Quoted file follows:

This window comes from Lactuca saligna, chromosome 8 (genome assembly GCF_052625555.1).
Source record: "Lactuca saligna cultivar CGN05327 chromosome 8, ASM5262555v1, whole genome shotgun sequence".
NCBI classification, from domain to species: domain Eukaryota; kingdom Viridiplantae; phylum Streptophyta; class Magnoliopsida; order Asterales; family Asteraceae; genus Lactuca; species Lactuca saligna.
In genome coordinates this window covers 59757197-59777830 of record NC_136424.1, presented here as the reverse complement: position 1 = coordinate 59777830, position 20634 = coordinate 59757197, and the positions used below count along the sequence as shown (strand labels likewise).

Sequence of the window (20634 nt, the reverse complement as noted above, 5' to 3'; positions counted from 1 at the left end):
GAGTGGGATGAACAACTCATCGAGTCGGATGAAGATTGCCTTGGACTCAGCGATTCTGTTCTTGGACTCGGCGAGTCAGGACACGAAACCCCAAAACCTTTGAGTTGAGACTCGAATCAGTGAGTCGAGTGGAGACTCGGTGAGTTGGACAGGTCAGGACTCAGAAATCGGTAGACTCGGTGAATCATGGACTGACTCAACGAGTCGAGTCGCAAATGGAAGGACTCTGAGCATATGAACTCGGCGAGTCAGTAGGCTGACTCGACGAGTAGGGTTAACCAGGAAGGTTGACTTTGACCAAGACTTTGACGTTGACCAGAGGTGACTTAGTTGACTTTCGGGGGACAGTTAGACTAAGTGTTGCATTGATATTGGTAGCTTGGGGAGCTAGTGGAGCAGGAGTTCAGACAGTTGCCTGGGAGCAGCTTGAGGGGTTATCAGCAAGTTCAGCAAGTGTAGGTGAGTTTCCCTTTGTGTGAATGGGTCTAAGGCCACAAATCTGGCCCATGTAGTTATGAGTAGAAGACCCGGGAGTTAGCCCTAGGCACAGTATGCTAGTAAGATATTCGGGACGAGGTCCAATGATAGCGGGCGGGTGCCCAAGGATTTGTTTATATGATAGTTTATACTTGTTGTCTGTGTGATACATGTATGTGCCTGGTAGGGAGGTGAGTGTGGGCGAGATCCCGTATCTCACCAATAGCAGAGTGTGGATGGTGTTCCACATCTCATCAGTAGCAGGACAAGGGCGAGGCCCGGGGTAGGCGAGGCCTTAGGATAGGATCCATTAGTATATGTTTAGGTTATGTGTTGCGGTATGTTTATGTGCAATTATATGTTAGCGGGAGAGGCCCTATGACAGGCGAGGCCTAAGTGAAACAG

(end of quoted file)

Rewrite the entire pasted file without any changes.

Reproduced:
This window comes from Lactuca saligna, chromosome 8 (genome assembly GCF_052625555.1).
Source record: "Lactuca saligna cultivar CGN05327 chromosome 8, ASM5262555v1, whole genome shotgun sequence".
NCBI classification, from domain to species: domain Eukaryota; kingdom Viridiplantae; phylum Streptophyta; class Magnoliopsida; order Asterales; family Asteraceae; genus Lactuca; species Lactuca saligna.
In genome coordinates this window covers 59757197-59777830 of record NC_136424.1, presented here as the reverse complement: position 1 = coordinate 59777830, position 20634 = coordinate 59757197, and the positions used below count along the sequence as shown (strand labels likewise).

Sequence of the window (20634 nt, the reverse complement as noted above, 5' to 3'; positions counted from 1 at the left end):
GAGTGGGATGAACAACTCATCGAGTCGGATGAAGATTGCCTTGGACTCAGCGATTCTGTTCTTGGACTCGGCGAGTCAGGACACGAAACCCCAAAACCTTTGAGTTGAGACTCGAATCAGTGAGTCGAGTGGAGACTCGGTGAGTTGGACAGGTCAGGACTCAGAAATCGGTAGACTCGGTGAATCATGGACTGACTCAACGAGTCGAGTCGCAAATGGAAGGACTCTGAGCATATGAACTCGGCGAGTCAGTAGGCTGACTCGACGAGTAGGGTTAACCAGGAAGGTTGACTTTGACCAAGACTTTGACGTTGACCAGAGGTGACTTAGTTGACTTTCGGGGGACAGTTAGACTAAGTGTTGCATTGATATTGGTAGCTTGGGGAGCTAGTGGAGCAGGAGTTCAGACAGTTGCCTGGGAGCAGCTTGAGGGGTTATCAGCAAGTTCAGCAAGTGTAGGTGAGTTTCCCTTTGTGTGAATGGGTCTAAGGCCACAAATCTGGCCCATGTAGTTATGAGTAGAAGACCCGGGAGTTAGCCCTAGGCACAGTATGCTAGTAAGATATTCGGGACGAGGTCCAATGATAGCGGGCGGGTGCCCAAGGATTTGTTTATATGATAGTTTATACTTGTTGTCTGTGTGATACATGTATGTGCCTGGTAGGGAGGTGAGTGTGGGCGAGATCCCGTATCTCACCAATAGCAGAGTGTGGATGGTGTTCCACATCTCATCAGTAGCAGGACAAGGGCGAGGCCCGGGGTAGGCGAGGCCTTAGGATAGGATCCATTAGTATATGTTTAGGTTATGTGTTGCGGTATGTTTATGTGCAATTATATGTTAGCGGGAGAGGCCCTATGACAGGCGAGGCCTAAGTGAAACAG